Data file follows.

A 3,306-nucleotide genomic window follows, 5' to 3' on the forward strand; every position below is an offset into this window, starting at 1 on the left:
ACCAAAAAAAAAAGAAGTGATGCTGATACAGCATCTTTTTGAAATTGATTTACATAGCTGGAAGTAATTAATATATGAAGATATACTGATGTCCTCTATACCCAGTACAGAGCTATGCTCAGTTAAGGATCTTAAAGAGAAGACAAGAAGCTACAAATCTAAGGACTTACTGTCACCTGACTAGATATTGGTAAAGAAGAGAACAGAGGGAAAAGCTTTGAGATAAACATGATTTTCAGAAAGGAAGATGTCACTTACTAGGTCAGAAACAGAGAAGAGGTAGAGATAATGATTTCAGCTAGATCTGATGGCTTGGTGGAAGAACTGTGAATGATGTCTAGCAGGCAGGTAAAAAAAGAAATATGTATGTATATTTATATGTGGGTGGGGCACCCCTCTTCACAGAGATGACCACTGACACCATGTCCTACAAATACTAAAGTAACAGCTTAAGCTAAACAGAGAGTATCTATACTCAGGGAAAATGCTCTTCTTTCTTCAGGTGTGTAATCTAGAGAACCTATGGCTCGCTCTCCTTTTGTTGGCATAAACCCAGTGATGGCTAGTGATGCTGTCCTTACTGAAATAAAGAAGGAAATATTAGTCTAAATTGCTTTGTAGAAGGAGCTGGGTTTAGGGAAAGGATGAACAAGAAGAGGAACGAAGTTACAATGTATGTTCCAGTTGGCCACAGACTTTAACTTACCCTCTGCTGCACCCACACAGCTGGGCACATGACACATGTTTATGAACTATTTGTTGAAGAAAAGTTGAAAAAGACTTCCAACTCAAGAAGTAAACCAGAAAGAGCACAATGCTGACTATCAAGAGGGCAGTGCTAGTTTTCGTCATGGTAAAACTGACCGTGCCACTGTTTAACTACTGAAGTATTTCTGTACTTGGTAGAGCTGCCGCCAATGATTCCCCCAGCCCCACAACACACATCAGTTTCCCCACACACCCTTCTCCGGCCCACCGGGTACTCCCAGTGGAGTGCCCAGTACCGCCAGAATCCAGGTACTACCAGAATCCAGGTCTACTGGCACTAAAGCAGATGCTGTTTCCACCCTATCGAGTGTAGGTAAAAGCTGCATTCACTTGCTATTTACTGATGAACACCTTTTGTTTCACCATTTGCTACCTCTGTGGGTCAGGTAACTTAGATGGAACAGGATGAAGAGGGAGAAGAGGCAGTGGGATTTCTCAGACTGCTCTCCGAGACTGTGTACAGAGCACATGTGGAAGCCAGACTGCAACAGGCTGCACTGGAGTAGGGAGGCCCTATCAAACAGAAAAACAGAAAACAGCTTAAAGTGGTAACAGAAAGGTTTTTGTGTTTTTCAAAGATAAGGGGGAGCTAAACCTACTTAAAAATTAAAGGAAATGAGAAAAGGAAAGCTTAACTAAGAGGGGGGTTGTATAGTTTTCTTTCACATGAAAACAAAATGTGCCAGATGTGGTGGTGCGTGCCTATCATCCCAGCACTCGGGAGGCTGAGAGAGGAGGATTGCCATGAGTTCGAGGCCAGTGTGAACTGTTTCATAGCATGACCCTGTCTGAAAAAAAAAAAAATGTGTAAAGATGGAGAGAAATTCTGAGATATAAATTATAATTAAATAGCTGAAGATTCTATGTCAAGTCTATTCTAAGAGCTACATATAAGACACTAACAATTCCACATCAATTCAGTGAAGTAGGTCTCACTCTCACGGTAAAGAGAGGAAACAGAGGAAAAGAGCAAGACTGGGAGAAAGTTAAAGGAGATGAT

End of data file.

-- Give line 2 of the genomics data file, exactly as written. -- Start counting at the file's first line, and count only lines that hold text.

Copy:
ACCAAAAAAAAAAGAAGTGATGCTGATACAGCATCTTTTTGAAATTGATTTACATAGCTGGAAGTAATTAATATATGAAGATATACTGATGTCCTCTATACCCAGTACAGAGCTATGCTCAGTTAAGGATCTTAAAGAGAAGACAAGAAGCTACAAATCTAAGGACTTACTGTCACCTGACTAGATATTGGTAAAGAAGAGAACAGAGGGAAAAGCTTTGAGATAAACATGATTTTCAGAAAGGAAGATGTCACTTACTAGGTCAGAAACAGAGAAGAGGTAGAGATAATGATTTCAGCTAGATCTGATGGCTTGGTGGAAGAACTGTGAATGATGTCTAGCAGGCAGGTAAAAAAAGAAATATGTATGTATATTTATATGTGGGTGGGGCACCCCTCTTCACAGAGATGACCACTGACACCATGTCCTACAAATACTAAAGTAACAGCTTAAGCTAAACAGAGAGTATCTATACTCAGGGAAAATGCTCTTCTTTCTTCAGGTGTGTAATCTAGAGAACCTATGGCTCGCTCTCCTTTTGTTGGCATAAACCCAGTGATGGCTAGTGATGCTGTCCTTACTGAAATAAAGAAGGAAATATTAGTCTAAATTGCTTTGTAGAAGGAGCTGGGTTTAGGGAAAGGATGAACAAGAAGAGGAACGAAGTTACAATGTATGTTCCAGTTGGCCACAGACTTTAACTTACCCTCTGCTGCACCCACACAGCTGGGCACATGACACATGTTTATGAACTATTTGTTGAAGAAAAGTTGAAAAAGACTTCCAACTCAAGAAGTAAACCAGAAAGAGCACAATGCTGACTATCAAGAGGGCAGTGCTAGTTTTCGTCATGGTAAAACTGACCGTGCCACTGTTTAACTACTGAAGTATTTCTGTACTTGGTAGAGCTGCCGCCAATGATTCCCCCAGCCCCACAACACACATCAGTTTCCCCACACACCCTTCTCCGGCCCACCGGGTACTCCCAGTGGAGTGCCCAGTACCGCCAGAATCCAGGTACTACCAGAATCCAGGTCTACTGGCACTAAAGCAGATGCTGTTTCCACCCTATCGAGTGTAGGTAAAAGCTGCATTCACTTGCTATTTACTGATGAACACCTTTTGTTTCACCATTTGCTACCTCTGTGGGTCAGGTAACTTAGATGGAACAGGATGAAGAGGGAGAAGAGGCAGTGGGATTTCTCAGACTGCTCTCCGAGACTGTGTACAGAGCACATGTGGAAGCCAGACTGCAACAGGCTGCACTGGAGTAGGGAGGCCCTATCAAACAGAAAAACAGAAAACAGCTTAAAGTGGTAACAGAAAGGTTTTTGTGTTTTTCAAAGATAAGGGGGAGCTAAACCTACTTAAAAATTAAAGGAAATGAGAAAAGGAAAGCTTAACTAAGAGGGGGGTTGTATAGTTTTCTTTCACATGAAAACAAAATGTGCCAGATGTGGTGGTGCGTGCCTATCATCCCAGCACTCGGGAGGCTGAGAGAGGAGGATTGCCATGAGTTCGAGGCCAGTGTGAACTGTTTCATAGCATGACCCTGTCTGAAAAAAAAAAAAATGTGTAAAGATGGAGAGAAATTCTGAGATATAAATTATAATTAAATAGCTGAAGATTCTATGTCAAGTCTATTCTAAGAGCTACATATAAGACACTAACAATTCCACATCAATTCAGTGAAGTAGGTCTCACTCTCACGGTAAAGAGAGGAAACAGAGGAAAAGAGCAAGACTGGGAGAAAGTTAAAGGAGATGAT